K. HEN. Art thou against us, duke of Exeter? EXE. His is the right, and therefore pardon me. * YORK. Why whisper you, my lords, and answer not?
EXE. My confcience tells me he is lawful king.
8 Think you, 'twere prejudicial to his crown?] The phrafe prejudicial to his crown, if it be right, muft mean, detrimental to the general rights of hereditary royalty; but I rather think that the transcriber's eye caught crown from the line below, and that we should read prejudicial to his fon, to his next heir.
Dr. Percy obferves on Dr. Johnson's note, that son could not have been the right word, as Richard the Second had no iffue and our author would hardly have used it fimply for heir general. Prejudicial to the crown, is right, i. e. to the prerogative of the crown. STEEVENS.
K. HEN. All will revolt from me, and turn to him.
NORTH. Plantagenet, for all the claim thou lay'ft, Think not, that Henry shall be so depos'd. 'WAR. Depos'd he fhall be, in despite of all. NORTH. Thou art deceiv'd: 'tis not thy fouthern power,
• Of Effex, Norfolk, Suffolk, nor of Kent,Which makes thee thus prefumptuous and proud,Can fet the duke up, in despite of me.
CLIF. King Henry, be thy title right or wrong, Lord Clifford vows to fight in thy defence: May that ground gape, and fwallow me alive,' "Where I fhall kneel to him that flew my father!
'K. HEN. O Clifford, how thy words revive my heart!
YORK. Henry of Lancafter, refign thy crown:What mutter you, or what confpire you, lords?
WAR. Do right unto this princely duke of York; Or I will fill the house with armed men, And, o'er the chair of state, where now he fits, Write up his title with ufurping blood.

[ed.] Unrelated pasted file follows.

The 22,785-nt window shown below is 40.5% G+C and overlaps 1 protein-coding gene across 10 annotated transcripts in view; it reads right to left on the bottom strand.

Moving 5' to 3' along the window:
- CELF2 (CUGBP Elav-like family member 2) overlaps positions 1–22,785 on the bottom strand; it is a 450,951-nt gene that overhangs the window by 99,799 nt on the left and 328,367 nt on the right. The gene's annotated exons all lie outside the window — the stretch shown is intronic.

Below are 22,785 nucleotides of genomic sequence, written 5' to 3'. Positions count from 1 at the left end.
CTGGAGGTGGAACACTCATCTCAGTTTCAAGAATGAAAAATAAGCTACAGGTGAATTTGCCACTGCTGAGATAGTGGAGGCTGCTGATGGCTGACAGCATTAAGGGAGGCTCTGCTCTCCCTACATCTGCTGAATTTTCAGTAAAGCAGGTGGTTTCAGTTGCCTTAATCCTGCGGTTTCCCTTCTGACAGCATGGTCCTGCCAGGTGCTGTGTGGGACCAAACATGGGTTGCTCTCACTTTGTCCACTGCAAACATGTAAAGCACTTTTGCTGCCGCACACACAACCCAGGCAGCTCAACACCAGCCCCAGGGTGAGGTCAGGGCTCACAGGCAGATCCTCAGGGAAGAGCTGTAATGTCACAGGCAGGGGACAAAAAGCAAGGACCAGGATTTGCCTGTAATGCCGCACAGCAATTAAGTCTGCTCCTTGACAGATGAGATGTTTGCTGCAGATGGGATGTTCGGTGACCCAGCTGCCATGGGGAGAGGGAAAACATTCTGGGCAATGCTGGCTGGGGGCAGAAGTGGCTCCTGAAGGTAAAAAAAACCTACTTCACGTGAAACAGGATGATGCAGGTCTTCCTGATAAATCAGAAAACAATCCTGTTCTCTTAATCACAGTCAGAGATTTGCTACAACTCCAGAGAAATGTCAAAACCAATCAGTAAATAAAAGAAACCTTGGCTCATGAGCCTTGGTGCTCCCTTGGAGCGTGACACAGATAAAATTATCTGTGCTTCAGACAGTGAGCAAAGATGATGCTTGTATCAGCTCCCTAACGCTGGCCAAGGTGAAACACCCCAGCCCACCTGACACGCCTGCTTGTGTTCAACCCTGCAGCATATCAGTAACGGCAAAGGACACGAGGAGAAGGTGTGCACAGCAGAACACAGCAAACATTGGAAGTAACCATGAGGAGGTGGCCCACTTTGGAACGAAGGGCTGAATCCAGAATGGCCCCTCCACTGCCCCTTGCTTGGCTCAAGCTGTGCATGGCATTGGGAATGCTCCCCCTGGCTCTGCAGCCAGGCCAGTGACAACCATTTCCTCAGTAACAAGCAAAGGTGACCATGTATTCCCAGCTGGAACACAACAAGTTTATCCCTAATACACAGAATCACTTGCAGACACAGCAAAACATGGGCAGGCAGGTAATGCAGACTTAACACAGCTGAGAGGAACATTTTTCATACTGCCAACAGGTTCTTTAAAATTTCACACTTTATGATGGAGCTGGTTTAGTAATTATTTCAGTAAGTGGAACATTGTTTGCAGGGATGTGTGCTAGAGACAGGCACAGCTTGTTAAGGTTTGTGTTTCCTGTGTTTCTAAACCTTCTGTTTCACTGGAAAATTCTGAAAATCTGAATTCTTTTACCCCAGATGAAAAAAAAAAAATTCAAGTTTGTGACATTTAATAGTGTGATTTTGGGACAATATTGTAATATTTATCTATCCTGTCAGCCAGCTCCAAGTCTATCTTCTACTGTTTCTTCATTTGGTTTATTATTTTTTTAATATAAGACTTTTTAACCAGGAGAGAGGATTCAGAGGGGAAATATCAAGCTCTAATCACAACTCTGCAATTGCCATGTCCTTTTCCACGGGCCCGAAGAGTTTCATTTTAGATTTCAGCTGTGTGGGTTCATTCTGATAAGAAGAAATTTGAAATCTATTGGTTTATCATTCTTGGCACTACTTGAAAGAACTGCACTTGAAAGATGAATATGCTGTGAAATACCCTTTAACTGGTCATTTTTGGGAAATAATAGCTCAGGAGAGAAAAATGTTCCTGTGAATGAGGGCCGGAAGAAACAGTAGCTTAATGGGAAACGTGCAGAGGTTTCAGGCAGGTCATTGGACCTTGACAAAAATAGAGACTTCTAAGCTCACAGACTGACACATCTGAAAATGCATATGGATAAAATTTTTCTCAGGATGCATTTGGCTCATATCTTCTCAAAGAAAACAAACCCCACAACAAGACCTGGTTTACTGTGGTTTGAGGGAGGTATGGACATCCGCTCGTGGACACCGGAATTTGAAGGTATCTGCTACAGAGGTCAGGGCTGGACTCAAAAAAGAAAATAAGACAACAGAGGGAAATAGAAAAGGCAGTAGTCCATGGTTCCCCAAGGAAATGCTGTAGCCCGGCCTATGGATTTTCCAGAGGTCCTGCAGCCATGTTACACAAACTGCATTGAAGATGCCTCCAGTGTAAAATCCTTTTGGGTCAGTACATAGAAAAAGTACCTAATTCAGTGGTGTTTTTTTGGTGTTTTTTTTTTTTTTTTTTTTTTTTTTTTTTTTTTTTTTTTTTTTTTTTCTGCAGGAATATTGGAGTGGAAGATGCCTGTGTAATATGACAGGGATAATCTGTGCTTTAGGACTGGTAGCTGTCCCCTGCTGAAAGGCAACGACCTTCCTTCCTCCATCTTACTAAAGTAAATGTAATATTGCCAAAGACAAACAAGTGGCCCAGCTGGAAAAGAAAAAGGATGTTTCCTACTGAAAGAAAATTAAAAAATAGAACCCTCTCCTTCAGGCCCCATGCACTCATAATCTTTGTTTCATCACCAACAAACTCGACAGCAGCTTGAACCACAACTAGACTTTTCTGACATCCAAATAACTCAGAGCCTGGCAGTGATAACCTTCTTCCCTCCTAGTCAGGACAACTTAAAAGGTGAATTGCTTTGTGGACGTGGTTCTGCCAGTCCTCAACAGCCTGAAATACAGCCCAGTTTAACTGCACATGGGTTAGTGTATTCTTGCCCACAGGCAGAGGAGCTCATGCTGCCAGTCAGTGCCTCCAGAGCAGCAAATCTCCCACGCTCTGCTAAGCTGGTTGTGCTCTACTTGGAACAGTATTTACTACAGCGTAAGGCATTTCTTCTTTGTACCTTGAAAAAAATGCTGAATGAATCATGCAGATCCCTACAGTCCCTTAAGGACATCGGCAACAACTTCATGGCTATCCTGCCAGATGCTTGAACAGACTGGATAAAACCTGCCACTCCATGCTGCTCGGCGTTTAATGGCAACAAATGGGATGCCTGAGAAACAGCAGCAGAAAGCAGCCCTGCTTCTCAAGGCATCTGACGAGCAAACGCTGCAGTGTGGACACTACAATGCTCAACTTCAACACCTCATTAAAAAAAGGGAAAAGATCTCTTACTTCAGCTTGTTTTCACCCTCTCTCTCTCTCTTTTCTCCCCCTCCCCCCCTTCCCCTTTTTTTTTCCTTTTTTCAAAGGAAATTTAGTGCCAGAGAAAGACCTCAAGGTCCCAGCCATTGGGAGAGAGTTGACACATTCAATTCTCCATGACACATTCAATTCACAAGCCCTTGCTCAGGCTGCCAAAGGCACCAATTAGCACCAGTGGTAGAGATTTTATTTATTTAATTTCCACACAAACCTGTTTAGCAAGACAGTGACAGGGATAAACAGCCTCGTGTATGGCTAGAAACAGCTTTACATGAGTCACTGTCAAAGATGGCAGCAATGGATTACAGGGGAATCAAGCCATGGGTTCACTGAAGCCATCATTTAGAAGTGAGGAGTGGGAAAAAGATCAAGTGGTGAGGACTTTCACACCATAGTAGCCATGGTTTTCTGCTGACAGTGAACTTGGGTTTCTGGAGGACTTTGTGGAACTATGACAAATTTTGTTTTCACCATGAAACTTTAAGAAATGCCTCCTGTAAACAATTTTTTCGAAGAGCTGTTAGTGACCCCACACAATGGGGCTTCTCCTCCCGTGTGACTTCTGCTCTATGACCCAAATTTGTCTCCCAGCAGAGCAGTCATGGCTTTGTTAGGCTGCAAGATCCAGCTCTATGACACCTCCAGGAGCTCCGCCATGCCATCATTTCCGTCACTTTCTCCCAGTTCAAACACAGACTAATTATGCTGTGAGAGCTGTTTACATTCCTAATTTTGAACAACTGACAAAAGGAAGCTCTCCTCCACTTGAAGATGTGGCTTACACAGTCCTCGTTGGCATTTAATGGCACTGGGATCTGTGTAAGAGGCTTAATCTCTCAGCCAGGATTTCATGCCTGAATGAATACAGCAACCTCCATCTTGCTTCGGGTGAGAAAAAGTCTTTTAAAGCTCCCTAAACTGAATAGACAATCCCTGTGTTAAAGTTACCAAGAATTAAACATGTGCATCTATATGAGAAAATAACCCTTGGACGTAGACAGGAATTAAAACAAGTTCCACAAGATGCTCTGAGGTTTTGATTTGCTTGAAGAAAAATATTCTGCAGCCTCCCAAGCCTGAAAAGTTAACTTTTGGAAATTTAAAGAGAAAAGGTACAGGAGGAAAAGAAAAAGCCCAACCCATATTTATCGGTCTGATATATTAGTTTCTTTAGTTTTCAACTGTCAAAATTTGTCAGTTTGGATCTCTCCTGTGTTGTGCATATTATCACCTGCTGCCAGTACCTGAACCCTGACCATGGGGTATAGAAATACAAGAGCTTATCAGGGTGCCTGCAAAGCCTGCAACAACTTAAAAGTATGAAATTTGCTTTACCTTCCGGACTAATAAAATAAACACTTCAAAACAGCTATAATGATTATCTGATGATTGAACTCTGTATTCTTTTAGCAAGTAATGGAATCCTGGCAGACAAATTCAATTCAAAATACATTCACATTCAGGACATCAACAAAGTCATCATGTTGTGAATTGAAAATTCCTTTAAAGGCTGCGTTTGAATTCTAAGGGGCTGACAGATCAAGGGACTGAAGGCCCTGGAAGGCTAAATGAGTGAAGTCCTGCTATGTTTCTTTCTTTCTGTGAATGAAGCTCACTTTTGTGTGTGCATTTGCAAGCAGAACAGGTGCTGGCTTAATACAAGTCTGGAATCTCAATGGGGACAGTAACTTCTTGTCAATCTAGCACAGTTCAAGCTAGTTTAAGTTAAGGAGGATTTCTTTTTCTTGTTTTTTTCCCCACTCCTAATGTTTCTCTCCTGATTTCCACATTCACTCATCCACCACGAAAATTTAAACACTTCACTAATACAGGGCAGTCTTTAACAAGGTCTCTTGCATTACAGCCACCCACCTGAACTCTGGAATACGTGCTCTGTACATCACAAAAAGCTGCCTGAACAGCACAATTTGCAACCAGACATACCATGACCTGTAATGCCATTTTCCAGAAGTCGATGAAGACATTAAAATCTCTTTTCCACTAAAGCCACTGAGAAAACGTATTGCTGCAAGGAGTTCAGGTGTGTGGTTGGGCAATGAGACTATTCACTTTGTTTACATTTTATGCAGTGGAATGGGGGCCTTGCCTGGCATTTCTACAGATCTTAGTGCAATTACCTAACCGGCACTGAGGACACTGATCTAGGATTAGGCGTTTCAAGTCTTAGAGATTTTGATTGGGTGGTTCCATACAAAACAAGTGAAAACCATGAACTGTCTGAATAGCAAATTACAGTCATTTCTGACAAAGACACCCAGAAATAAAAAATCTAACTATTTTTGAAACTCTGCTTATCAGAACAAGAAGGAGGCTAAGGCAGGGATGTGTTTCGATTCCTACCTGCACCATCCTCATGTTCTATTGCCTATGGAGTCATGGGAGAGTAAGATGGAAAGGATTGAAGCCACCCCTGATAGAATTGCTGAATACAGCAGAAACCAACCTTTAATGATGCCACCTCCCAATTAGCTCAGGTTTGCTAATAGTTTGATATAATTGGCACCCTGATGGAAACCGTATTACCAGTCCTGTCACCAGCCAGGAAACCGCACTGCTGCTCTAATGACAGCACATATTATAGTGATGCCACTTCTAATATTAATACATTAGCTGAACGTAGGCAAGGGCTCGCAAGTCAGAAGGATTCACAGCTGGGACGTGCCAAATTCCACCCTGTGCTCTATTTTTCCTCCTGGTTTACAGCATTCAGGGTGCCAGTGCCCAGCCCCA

[He ftamps, and the Soldiers fhow themselves.
K. HEN. My lord of Warwick, hear me but one word;'
9 May that ground gape, and fwallow me alive,] So, in Phaer's
tranflation of the fourth Eneid:
"But rather would I with the ground to gape for me below." STEEVENS.
hear but one word;] Hear is in this line, as in fome other places used as a diffyllable. See Vol. XI. p. 411, n. 4. The editor of the third folio, and all the subsequent editors, read -hear me but one word. MALONE.
The word-hear, in this place, may certainly pafs as a dif
'Let me, for this my life-time, reign as king. YORK. Confirm the crown to me, and to mine heirs,
And thou fhalt reign in quiet while thou liv❜st.
K. HEN. I am content: Richard Plantagenet, Enjoy the kingdom after my decease.2
CLIF. What wrong is this unto the prince your fon?
WAR. What good is this to England, and himfelf?
WEST. Bafe, fearful, and defpairing Henry! "CLIF. How haft thou injur'd both thyself and us ?
WEST. I cannot stay to hear these articles.
CLIF. Come, coufin, let us tell the queen
* WEST. Farewell, faint-hearted and degenerate king,
* In whofe cold blood no spark of honour bides.
NORTH. Be thou a prey unto the house of York, 'And die in bands for this unmanly deed!
CLIF. In dreadful war may'ft thou be overcome!
fyllable. Refpecting that referred to by Mr. Malone, I am of a contrary opinion. STEEVENS.
Since the third folio reads-hear me but one word, which improves both the language and the metre, why should it not be followed? M. MASON.
21 am content: &c.] Inftead of this speech the old play has the following lines :
King. Convey the foldiers hence, and then I will. "War. Captaine, conduct them into Tuthilfields." See Vol. XIII. p. 210, n. 9; p. 220, n. 6; p. 234, n. 1; p. 317, n. 3; p. 322, n. 3. MALONE.